How do you capture a customer’s attention with a couple of words and push them towards a conversion? How do you create a CTA button which is irresistible to click? Is it possible to find web design templates where CTA-buttons would meet the requirements? In this blog post we’ll figure out the anatomy of the CTA buttons and reveal the Secret of a Proper CTA button. But in order to know how to use these buttons well, we need to look at the process in reverse. Is having a CTA button mandatory?
The first example about it being unnecessary to have a CTA button is clear, but what about the second and the third examples? As already mentioned, marketers rarely use a No-CTA-Button policy. Recall all the websites you’ve seen lately, and you may not even remember a website without a CTA button. However, they exist. Here’s an example.
This website has a clearly depicted product in its design [see point 2] and a minimalistic design [see point 3].
When on this website, you don’t get side-tracked by a large number of items. Thus, you may choose not to use a CTA-button if you have a small online store. Furthermore, the hierarchy of the content blocks is calibrated so that every block is taken as a separate almost-call-to-action. See? A big image on a negative space, attracting a viewer’s attention.
An interesting fact:
A human’s perception, when seeing a CTA button, devolves back to an instinctual basis, when men were tribal and in order to survive, they needed a leader. Instinctively, obeying meant surviving in life’s harsh surroundings. We’ve developed enough to think before obeying (and deciding if we should listen to the order at all), but not enough to eliminate it completely from our nature.
In this example you won’t see frames, just Call-to-actions. ‘Start Film’. ‘Share’, ‘Shop’ - these words have amazing hover effects, which seem to hypnotize you. If you are looking for an unusual design, you may check out themes for art gallery website, they often offer something remarkable.
This design is one of the most airy I have seen lately. Pay attention to the Call-to-action, it is placed on a semi-transparent banner. On one hand, it has some boundaries, which, on the other hand, are not exactly traditional boundaries, and they are not noticed by a viewer.
Even without visiting the website, you see a sharp dark text ‘Scroll to Discover’ before you read the big letters “ALL HAPPY BY DESIGN”. Is the call-to-action effective? We’ve just proved this ourselves by reading ‘Scroll to Discover’.
This website is incredibly rich for motion, it seems to be constantly moving, regardless of whether or not you move your cursor. This is an interesting case, because here the call-to-action has only one line under it, and the ‘button’ is, by far, not the first thing you would notice in the design. This underlining is like a part of the button, which nevertheless attracts attention, after the smiling lady (1) and big “FW’16” letters (2).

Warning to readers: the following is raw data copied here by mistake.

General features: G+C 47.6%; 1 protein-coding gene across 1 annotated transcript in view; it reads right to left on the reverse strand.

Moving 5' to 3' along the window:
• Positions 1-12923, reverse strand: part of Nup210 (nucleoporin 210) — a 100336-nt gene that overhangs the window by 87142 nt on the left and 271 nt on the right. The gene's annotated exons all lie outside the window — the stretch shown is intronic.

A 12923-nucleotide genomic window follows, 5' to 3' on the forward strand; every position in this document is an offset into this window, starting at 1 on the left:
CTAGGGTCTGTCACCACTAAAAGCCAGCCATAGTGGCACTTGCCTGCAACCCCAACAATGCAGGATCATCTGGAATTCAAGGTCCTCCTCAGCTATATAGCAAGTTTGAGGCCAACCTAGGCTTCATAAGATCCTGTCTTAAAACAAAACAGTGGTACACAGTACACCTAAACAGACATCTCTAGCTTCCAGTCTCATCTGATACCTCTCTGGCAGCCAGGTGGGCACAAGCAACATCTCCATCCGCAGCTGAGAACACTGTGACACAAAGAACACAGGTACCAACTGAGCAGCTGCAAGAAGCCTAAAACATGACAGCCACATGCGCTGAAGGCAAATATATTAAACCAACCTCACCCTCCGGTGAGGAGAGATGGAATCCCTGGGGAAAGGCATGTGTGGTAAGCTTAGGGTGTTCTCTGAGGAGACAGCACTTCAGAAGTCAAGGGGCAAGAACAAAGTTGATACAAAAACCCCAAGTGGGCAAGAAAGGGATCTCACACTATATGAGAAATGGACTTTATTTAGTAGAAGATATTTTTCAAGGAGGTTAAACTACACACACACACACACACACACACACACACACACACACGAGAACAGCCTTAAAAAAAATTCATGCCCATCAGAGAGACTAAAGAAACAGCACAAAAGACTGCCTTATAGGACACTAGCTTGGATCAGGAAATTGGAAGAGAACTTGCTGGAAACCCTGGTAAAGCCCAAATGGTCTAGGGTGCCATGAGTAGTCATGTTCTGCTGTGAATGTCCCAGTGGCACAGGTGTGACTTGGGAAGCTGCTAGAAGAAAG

Don’t forget that pop-ups need to have neat and clear call-to-action.
By nature, a pop-up is an extra attention-driving design detail, and adding a proper call-to-action here is vital. I bet that most of us, even after all these years on the Web, are still caught off-guard when a pop-up appears on the screen. Good for web designers, they never put the same time interval for a pop-up. I, personally, sometimes get so taken aback that I even subscribe to the newsletter.
Here are some examples of buttons which look natural in their design.
A golden ghost button with text “Start Experience” looks natural and incredibly elegant in this design.
This is another great example of how a design of CTA-buttons may be performed. No visible boundaries, although a button looks well-cut.
Use contrasting colors for your background. The button will catch the eye by itself.
If you can’t decide on the color which you need, choosing between the colors green and red, you may consider an idea of a two-colored button. Hover effects provide the magic.
Always look deep - a CTA button incorporates the essence of what you need from a person. According to statistics, verbs in a text work better. That means, that if you write “See More Products” instead of “More Products”, the conversion (or the number of clicks on a CTA button) will be higher.
The main rules are:
Ergonomics. By nature, people tend to like softened angles. Of course, sharp angles convert well, too, but this issue is worth a separate blog post. If you’d rather learn more about this now, you may read further details about softened angles in this document and in this brilliant blog post.
For your visitor:
We are all customers of various businesses, and most of us, if not all, appreciate a good web design. With a flawless customer experience we may find our perfect product, and our service provider will find its customer. That is a win-win situation,right? Besides, rarely do visitors spend more than several seconds on a less than clear website which vaguely explains what it offers. It could be either a scam, or a poorly established business - and neither of those evokes trust in us.
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